Brave. Black. First.: 50+ African American Women Who Changed the World – Cheryl Willis Hudson; illustrated by Erin K. Robinson

 Brave. Black. First.: 50+ African American Women Who Changed the World – Cheryl Willis Hudson; illustrated by Erin K. Robinson, Crown; (9780525645818), 2020

Format: hardcover

Rating: 1-5 (5 is an excellent or a Starred review) 4

Genre: nonfiction

What did you like about the book? Brave. Black. First. is a gorgeously illustrated collective biography of African American women who have achieved significance in their field despite hardship and racism. Images capture the subjects’ personality, as well as their vocation. Readers will be able to identify many of the women in this book from the images alone. 

Subjects from Ruby Bridges to Misty Copeland to Fanny Lou Hamer to Loretta Lynch are profiled with a one page iconic illustration and a one page description of their life’s accomplishments. Modern additions include Ava DuVernay, Beyonce Knowles-Carter, and Simone Biles. Each profile includes the date and place of birth, date and place of death (if applicable), and a quote from that individual that shows her indomitable spirit. For example, Olympic fencer Ibtijah Muhammad’s inspring quote is “I want to be an example for minority and Muslim youth that anything is possible with perseverance.” The end of the book has additional information and photographs of the women profiled, as well as information about related items available to view at the Smithsonian National Museum of African American History and Culture. Includes a table of contents, an index and a note from the author and illustrator.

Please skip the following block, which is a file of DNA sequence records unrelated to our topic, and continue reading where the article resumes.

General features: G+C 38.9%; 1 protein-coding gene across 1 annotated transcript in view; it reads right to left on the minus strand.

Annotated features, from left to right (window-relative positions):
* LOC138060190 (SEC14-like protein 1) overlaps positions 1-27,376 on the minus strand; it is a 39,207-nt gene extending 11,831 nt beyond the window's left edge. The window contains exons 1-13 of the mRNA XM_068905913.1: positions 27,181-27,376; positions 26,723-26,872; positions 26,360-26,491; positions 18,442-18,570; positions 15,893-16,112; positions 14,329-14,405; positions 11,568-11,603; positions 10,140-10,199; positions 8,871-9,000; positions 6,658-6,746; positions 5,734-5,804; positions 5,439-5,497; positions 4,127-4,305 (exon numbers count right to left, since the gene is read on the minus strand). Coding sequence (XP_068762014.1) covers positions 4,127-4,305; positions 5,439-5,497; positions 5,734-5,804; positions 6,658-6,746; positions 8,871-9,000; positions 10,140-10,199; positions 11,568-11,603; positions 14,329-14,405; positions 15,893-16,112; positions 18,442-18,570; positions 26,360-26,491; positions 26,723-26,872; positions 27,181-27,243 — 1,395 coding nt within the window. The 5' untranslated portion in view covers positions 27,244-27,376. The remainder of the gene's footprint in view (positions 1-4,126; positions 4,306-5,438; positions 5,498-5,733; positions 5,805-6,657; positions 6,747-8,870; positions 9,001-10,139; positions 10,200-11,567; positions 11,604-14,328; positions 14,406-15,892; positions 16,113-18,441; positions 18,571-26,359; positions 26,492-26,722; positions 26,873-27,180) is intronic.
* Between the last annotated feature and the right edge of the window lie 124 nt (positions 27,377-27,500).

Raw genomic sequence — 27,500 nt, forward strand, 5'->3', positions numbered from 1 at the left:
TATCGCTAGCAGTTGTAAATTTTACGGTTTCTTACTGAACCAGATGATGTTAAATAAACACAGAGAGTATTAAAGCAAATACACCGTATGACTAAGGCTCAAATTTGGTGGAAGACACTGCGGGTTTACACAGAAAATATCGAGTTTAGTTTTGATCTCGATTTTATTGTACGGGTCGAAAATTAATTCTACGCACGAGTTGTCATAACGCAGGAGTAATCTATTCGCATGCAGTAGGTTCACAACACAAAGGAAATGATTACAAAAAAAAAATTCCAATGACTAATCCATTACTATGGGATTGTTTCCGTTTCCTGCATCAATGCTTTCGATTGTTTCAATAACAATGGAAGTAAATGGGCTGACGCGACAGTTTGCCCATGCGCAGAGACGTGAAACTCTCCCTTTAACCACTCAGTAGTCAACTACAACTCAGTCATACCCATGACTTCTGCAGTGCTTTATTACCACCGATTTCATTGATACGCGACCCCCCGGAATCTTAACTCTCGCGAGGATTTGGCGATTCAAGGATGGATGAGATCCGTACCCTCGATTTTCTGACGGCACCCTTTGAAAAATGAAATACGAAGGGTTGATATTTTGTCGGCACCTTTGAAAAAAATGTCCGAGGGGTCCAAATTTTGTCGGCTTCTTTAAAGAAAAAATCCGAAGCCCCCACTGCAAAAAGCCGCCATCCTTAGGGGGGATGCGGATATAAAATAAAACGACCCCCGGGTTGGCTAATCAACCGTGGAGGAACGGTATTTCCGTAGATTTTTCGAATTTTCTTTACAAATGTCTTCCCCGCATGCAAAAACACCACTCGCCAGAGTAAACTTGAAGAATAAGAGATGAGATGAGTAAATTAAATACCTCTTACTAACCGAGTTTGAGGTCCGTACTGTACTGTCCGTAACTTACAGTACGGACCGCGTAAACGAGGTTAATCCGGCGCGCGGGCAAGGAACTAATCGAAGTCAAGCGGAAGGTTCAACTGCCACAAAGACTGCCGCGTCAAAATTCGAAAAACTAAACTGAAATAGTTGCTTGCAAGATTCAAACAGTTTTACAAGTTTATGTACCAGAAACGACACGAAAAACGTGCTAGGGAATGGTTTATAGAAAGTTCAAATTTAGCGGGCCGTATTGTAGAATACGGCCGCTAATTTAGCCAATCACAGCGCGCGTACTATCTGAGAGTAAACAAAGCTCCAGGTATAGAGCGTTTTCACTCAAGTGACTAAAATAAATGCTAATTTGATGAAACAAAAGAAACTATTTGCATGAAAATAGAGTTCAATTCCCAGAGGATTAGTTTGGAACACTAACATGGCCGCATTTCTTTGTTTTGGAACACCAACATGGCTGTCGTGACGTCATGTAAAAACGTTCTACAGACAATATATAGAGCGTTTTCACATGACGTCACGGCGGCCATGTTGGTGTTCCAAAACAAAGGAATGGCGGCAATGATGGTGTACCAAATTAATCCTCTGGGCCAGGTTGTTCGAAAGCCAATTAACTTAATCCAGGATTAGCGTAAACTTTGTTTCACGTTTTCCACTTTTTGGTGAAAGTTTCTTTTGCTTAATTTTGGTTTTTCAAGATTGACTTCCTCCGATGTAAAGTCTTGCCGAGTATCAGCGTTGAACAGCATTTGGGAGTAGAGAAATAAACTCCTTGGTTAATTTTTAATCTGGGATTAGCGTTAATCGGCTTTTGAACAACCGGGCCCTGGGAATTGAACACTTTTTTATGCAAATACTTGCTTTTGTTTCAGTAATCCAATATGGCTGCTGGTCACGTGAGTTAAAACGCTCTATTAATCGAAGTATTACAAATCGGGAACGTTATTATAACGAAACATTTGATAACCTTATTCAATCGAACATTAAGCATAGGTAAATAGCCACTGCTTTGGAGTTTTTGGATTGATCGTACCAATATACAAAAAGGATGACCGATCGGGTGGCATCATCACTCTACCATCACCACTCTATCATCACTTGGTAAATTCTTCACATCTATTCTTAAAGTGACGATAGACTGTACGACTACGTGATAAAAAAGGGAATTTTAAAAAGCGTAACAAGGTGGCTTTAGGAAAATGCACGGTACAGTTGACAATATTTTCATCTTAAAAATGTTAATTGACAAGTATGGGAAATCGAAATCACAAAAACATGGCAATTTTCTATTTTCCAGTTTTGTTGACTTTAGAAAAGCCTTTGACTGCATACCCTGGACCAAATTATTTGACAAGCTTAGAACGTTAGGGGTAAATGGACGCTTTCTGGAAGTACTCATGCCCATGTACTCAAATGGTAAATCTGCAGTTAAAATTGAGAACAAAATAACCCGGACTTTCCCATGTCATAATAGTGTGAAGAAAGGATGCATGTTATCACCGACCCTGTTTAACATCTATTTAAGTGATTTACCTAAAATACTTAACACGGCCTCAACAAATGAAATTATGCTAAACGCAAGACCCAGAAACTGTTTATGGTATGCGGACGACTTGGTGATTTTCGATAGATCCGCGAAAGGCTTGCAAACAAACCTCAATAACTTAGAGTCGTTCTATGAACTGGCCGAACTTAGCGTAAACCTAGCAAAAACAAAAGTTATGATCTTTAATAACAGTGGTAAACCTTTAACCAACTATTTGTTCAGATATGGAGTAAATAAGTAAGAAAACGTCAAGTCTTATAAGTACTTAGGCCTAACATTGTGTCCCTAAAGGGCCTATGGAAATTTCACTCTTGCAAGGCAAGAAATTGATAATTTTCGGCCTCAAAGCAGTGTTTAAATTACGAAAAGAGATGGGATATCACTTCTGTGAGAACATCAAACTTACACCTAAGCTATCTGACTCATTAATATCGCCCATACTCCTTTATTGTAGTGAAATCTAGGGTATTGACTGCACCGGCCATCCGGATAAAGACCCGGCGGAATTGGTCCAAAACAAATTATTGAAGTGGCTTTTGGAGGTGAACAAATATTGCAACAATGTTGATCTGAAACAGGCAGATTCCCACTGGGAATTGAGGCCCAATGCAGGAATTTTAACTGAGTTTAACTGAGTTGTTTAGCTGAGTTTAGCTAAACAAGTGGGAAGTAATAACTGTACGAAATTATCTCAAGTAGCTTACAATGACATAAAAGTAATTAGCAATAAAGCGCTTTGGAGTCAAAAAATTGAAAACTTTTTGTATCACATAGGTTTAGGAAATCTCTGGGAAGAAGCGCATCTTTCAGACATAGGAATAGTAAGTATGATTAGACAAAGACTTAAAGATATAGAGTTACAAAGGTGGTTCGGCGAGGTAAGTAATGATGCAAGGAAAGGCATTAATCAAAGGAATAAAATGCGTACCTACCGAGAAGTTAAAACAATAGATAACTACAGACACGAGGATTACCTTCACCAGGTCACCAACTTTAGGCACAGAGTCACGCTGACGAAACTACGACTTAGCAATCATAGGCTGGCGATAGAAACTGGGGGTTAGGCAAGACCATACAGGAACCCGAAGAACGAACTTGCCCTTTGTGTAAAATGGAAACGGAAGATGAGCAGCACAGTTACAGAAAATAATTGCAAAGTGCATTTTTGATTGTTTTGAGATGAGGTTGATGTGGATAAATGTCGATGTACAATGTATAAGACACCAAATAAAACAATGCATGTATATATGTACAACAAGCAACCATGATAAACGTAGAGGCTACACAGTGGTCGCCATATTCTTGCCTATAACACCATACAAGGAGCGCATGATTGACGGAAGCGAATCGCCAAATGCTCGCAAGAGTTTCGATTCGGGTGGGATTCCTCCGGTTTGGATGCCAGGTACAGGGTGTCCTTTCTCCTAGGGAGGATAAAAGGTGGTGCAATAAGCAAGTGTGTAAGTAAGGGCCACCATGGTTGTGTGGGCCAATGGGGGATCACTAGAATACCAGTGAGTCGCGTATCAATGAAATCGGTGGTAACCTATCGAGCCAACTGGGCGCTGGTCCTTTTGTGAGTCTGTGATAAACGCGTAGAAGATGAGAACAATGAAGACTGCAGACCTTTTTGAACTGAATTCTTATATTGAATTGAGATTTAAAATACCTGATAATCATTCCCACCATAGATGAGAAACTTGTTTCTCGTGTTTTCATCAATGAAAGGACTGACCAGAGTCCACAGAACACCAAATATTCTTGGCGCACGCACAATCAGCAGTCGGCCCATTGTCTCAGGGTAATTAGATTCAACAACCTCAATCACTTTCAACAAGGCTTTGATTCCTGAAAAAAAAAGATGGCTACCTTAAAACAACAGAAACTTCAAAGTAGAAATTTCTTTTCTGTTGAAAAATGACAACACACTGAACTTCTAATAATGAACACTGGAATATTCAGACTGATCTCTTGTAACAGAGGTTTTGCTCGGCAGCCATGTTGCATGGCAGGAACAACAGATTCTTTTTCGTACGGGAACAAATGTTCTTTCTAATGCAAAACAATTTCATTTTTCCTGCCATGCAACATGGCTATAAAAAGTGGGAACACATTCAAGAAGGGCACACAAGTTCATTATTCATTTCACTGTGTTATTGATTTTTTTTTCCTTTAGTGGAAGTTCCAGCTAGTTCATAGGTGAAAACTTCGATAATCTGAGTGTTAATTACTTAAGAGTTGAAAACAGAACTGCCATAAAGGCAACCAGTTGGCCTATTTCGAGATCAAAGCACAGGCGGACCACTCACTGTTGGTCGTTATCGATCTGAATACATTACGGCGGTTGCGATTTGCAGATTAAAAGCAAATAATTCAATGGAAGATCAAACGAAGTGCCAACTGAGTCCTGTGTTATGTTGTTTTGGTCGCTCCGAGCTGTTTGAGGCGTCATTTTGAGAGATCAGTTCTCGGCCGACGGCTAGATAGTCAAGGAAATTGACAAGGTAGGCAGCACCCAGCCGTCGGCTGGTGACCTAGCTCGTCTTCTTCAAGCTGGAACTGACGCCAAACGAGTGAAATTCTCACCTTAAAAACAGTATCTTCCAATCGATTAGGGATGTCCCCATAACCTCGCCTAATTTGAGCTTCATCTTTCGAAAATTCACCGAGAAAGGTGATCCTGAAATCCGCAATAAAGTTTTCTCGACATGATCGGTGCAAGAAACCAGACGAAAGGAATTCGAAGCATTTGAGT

To whom would you recommend this book?  Students who like collective biographies

Anything you didn’t like about it?  I am curious about the order of this collective biography — it isn’t chronological or alphabetical. It also isn’t organized by topic. Also, while some of the women profiled are lesbian, none of the women profiled are transgender women. Marsha P. Johnson and Laverne Cox would have been great additions to this collective biography. 

Who should buy this book? Recommended for most elementary and middle school libraries.

Where would you shelve it? Nonfiction

Should we (librarians/readers) put this on the top of our “to read” piles? No

Reviewer’s Name, Library (or school), City: Laura Gardner, Dartmouth Middle School, Dartmouth, MA

Date reviewed: January 13, 2020


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